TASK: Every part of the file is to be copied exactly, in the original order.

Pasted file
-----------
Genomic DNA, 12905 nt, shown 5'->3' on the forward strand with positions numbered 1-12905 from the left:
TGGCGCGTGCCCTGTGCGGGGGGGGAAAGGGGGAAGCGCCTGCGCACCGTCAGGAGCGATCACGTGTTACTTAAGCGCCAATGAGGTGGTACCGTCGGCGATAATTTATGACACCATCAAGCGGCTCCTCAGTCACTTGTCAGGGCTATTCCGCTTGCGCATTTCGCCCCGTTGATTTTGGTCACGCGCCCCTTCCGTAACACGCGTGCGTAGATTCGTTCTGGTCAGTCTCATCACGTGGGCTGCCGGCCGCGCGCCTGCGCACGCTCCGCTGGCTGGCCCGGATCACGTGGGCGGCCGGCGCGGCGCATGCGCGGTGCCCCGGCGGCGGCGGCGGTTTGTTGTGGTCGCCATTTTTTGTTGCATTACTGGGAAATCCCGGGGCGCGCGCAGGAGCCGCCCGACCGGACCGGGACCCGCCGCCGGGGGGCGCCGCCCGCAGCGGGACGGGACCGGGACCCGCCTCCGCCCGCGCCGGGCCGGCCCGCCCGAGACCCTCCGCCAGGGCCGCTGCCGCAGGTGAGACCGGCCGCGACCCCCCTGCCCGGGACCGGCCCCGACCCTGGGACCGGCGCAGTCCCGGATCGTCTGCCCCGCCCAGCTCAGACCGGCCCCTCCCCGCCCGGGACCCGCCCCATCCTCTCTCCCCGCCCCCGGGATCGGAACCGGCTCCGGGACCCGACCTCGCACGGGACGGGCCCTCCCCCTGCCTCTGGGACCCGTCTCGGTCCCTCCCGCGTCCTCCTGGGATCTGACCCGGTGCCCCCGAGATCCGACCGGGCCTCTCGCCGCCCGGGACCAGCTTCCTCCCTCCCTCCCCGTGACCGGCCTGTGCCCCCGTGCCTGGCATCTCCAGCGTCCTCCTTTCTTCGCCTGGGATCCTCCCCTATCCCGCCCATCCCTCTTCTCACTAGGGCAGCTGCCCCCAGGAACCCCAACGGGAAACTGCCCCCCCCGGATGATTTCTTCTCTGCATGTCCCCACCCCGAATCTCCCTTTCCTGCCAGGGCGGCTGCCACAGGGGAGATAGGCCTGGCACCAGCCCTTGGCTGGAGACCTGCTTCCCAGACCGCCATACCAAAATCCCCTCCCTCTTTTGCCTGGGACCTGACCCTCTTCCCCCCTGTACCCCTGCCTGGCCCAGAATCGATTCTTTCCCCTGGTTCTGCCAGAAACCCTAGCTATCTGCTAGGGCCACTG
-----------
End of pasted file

Genomic DNA, 12905 nt, shown 5'->3' on the forward strand with positions numbered 1-12905 from the left:
TGGCGCGTGCCCTGTGCGGGGGGGGAAAGGGGGAAGCGCCTGCGCACCGTCAGGAGCGATCACGTGTTACTTAAGCGCCAATGAGGTGGTACCGTCGGCGATAATTTATGACACCATCAAGCGGCTCCTCAGTCACTTGTCAGGGCTATTCCGCTTGCGCATTTCGCCCCGTTGATTTTGGTCACGCGCCCCTTCCGTAACACGCGTGCGTAGATTCGTTCTGGTCAGTCTCATCACGTGGGCTGCCGGCCGCGCGCCTGCGCACGCTCCGCTGGCTGGCCCGGATCACGTGGGCGGCCGGCGCGGCGCATGCGCGGTGCCCCGGCGGCGGCGGCGGTTTGTTGTGGTCGCCATTTTTTGTTGCATTACTGGGAAATCCCGGGGCGCGCGCAGGAGCCGCCCGACCGGACCGGGACCCGCCGCCGGGGGGCGCCGCCCGCAGCGGGACGGGACCGGGACCCGCCTCCGCCCGCGCCGGGCCGGCCCGCCCGAGACCCTCCGCCAGGGCCGCTGCCGCAGGTGAGACCGGCCGCGACCCCCCTGCCCGGGACCGGCCCCGACCCTGGGACCGGCGCAGTCCCGGATCGTCTGCCCCGCCCAGCTCAGACCGGCCCCTCCCCGCCCGGGACCCGCCCCATCCTCTCTCCCCGCCCCCGGGATCGGAACCGGCTCCGGGACCCGACCTCGCACGGGACGGGCCCTCCCCCTGCCTCTGGGACCCGTCTCGGTCCCTCCCGCGTCCTCCTGGGATCTGACCCGGTGCCCCCGAGATCCGACCGGGCCTCTCGCCGCCCGGGACCAGCTTCCTCCCTCCCTCCCCGTGACCGGCCTGTGCCCCCGTGCCTGGCATCTCCAGCGTCCTCCTTTCTTCGCCTGGGATCCTCCCCTATCCCGCCCATCCCTCTTCTCACTAGGGCAGCTGCCCCCAGGAACCCCAACGGGAAACTGCCCCCCCCGGATGATTTCTTCTCTGCATGTCCCCACCCCGAATCTCCCTTTCCTGCCAGGGCGGCTGCCACAGGGGAGATAGGCCTGGCACCAGCCCTTGGCTGGAGACCTGCTTCCCAGACCGCCATACCAAAATCCCCTCCCTCTTTTGCCTGGGACCTGACCCTCTTCCCCCCTGTACCCCTGCCTGGCCCAGAATCGATTCTTTCCCCTGGTTCTGCCAGAAACCCTAGCTATCTGCTAGGGCCACTG